New treatments, new technology, provider consolidation and increased demand for medical care may be responsible for about 4.3 percentage points of the 8.8% increase in health coverage rates between 2004 and 2005.

Researchers at PricewaterhouseCoopers, New York, have published figures supporting that conclusion in a study sponsored by America’s Health Insurance Plans, Washington.

Many media reports discuss the effects of cost-shifting, the aging of the U.S. population, and lifestyle problems such as smoking and obesity on health costs, but they appear to be responsible for a total of just 1.3 percentage points of the 2004-2005 increase, the researchers report.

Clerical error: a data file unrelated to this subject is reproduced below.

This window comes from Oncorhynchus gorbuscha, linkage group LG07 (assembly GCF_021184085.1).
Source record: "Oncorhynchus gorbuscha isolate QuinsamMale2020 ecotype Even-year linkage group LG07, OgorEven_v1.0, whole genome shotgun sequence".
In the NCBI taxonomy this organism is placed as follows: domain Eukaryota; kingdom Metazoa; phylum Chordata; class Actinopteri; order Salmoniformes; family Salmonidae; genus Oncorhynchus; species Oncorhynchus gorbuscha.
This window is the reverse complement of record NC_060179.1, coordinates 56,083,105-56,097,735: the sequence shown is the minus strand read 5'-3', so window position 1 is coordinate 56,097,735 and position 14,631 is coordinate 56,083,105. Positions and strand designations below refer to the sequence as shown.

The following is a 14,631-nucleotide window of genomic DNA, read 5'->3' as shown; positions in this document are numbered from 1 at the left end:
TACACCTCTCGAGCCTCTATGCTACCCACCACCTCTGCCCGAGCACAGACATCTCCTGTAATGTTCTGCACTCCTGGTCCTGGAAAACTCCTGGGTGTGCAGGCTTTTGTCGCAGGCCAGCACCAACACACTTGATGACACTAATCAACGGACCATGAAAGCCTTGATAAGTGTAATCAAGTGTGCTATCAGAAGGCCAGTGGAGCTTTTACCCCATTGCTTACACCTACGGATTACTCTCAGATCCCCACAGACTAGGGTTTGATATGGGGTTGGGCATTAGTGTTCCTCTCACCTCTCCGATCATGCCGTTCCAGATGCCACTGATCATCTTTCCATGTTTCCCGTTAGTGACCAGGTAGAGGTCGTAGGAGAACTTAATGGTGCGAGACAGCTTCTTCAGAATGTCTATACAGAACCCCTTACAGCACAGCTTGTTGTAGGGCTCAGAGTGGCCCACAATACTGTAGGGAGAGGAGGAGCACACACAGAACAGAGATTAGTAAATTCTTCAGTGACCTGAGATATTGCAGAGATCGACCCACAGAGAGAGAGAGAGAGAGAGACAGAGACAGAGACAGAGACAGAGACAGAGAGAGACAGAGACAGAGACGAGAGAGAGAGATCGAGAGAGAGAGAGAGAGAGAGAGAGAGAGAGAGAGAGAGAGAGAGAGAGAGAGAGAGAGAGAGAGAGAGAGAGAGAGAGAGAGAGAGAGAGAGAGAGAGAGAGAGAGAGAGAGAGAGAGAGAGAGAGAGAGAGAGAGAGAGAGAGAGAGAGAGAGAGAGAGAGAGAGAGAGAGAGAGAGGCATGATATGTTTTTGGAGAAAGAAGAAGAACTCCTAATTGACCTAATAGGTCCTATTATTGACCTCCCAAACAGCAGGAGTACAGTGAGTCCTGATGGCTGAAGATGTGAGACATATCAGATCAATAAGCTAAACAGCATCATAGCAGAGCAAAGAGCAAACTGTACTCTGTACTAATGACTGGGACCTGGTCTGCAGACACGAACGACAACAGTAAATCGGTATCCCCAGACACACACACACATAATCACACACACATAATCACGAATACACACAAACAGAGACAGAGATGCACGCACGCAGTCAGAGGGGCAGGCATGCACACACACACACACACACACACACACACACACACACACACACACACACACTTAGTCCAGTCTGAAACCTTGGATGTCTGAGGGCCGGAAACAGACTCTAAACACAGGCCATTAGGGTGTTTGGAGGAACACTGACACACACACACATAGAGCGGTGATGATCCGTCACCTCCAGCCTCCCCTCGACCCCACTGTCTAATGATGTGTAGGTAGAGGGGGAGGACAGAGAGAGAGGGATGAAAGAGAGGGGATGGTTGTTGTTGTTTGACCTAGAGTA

Defensive medicine accounted for 0.8 percentage points of the cost increase, the researchers report.

The researchers attributed the rest of the increase to general inflation.

Provider consolidation has played a key role in pushing up health care and health coverage costs, according to Michael Thompson, a PricewaterhouseCoopers principal who worked on the study for AHIP.

“In general, we’ve lost a little bit of the competitiveness within the system,” Thompson said.

But health plans succeeded at using multi-tier health plans and other techniques to hold prescription drug cost increases to 8.6%, and the number of new state health insurance benefit mandates fell.

AHIP President Karen Ignagni attributed the drop in mandates to a 2002 study that AHIP sponsored. That study, which pointed to mandates as a major factor in health premium increases, “was a material factor in changing how states looked at mandates,” Ignagni said.